After 17 years as a classroom teacher and another seven working for Chicago Public Schools’ Head Start program, I think a lot about what is needed for success in this field. For instance, years of experience counts, as does graduating from an accredited university and gaining credentials in your area of specialty. Even just having the supplies needed for your classroom is important.
But these are just the starting materials. Real success requires the following:
You need passion to teach because it requires so much effort—a lot more than what you are compensated for in your paycheck.
If you don’t have the heart to teach kids and promote learning for them, you will be miserable and ineffective. You’ll spend a lot of time explaining why your students are not successful instead of using that energy for creativity and success.
2. Classroom Management
My classroom-management preparation was a professor explaining that principals do not want teachers constantly sending challenging kids to the office. While that’s true, it’s not a strategy for managing students.
Teachers need professional development around classroom management, because without it, you will not be able to teach. Classroom management should be a requirement for all education students.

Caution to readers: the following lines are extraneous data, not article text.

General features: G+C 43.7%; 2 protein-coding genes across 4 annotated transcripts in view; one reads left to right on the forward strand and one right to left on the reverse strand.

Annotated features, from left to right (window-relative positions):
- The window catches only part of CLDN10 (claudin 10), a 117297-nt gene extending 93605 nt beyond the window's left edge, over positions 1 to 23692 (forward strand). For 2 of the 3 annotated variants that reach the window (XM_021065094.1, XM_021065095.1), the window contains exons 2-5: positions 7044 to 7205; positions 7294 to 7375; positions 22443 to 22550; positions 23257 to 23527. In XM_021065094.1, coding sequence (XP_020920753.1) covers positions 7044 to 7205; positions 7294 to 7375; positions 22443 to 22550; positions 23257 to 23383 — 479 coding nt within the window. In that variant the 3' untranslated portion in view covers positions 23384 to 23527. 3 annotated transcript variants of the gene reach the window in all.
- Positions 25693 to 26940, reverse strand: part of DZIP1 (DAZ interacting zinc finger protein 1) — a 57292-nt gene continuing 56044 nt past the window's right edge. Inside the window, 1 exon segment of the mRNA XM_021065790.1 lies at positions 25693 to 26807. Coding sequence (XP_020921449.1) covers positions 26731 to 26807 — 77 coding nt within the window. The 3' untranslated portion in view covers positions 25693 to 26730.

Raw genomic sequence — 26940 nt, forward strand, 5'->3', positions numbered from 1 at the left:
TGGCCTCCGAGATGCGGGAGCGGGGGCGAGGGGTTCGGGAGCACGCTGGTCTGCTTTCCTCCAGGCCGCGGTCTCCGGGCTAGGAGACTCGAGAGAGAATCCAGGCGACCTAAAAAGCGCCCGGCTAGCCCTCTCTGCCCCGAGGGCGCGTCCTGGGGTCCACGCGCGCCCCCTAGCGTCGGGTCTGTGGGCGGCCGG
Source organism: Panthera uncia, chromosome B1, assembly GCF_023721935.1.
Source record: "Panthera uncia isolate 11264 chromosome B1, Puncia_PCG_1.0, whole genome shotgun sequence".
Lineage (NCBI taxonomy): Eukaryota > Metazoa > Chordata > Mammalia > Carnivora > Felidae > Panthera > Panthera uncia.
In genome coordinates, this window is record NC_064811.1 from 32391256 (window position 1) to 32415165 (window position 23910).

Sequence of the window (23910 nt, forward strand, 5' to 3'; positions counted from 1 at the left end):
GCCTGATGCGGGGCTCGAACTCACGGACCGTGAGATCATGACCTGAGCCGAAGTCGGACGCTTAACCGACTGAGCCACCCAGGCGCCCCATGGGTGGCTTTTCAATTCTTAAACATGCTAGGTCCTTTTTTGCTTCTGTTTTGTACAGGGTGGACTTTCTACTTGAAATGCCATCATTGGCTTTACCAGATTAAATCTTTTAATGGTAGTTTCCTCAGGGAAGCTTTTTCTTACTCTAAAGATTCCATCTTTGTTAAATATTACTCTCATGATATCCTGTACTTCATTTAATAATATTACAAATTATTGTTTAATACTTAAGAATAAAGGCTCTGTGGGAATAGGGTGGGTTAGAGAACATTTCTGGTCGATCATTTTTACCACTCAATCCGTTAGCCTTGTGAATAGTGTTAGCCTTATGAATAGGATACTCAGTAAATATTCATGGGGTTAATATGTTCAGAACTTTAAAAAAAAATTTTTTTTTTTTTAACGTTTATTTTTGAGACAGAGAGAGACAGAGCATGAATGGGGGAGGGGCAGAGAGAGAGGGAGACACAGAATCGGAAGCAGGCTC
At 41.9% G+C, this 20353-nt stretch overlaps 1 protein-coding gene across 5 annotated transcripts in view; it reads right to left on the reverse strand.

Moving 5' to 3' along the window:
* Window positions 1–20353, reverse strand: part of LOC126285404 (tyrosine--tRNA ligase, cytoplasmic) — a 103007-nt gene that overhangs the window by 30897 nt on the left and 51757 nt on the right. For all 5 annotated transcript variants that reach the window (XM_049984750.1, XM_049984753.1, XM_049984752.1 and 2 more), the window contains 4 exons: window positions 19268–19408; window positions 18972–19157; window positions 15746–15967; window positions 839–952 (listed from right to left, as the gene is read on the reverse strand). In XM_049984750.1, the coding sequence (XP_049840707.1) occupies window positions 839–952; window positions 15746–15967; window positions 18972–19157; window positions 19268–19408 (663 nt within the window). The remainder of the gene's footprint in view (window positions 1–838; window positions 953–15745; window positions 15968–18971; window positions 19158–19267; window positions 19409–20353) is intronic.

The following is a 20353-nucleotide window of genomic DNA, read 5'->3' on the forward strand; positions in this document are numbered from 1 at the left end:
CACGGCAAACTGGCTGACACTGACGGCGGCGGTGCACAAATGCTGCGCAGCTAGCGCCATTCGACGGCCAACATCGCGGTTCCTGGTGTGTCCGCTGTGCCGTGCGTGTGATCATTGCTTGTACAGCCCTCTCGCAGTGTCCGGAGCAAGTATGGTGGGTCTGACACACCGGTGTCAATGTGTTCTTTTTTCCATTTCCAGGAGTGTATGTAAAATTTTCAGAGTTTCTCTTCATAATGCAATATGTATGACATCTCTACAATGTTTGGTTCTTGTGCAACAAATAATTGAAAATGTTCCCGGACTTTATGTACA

3. Willingness to Improve
Teachers regularly plan their lessons. Sometimes those lessons go well and sometimes they don’t. When they go well, think about what you did and how to keep doing what is successful. When lessons don’t go well, think about what went wrong and why.
It’s natural to think that it’s the students’ fault. They were not being good listeners, and many may have been talking throughout the lesson. Though that may be true, look closer at what you would do next time to ensure more students are successful. Thinking first about what you did and what you can do better is a recipe for an effective teacher.
By knowing yourself, you will be pruning your work like a gardener and strengthening your pedagogy. You are improving how you teach. You will get better and better and it will show in your students.
4. Supportive Administration
You can have all the things above, but without your administrator knowing and supporting what you want to do in that classroom, you will not have the freedom to do everything that you know works for children.
For example, when I taught kindergarten, my school leadership supported me in augmenting our usual math curriculum and introducing coin money to the children. Each year I observed my students becoming more articulate as I taught the unit. In fact, I taught this for seven years before I decided to conduct my own research and found that what I saw was backed up with data! By having the support of our administration, I was able to practice and later prove that I was teaching my students how to become critical thinkers by teaching them how to count coin money.
I believe if you have these four elements in your teaching arsenal, you’ll be more effective and able to connect with your students and better help them learn. These elements may seem simple, but they’re essential to good teaching and learning!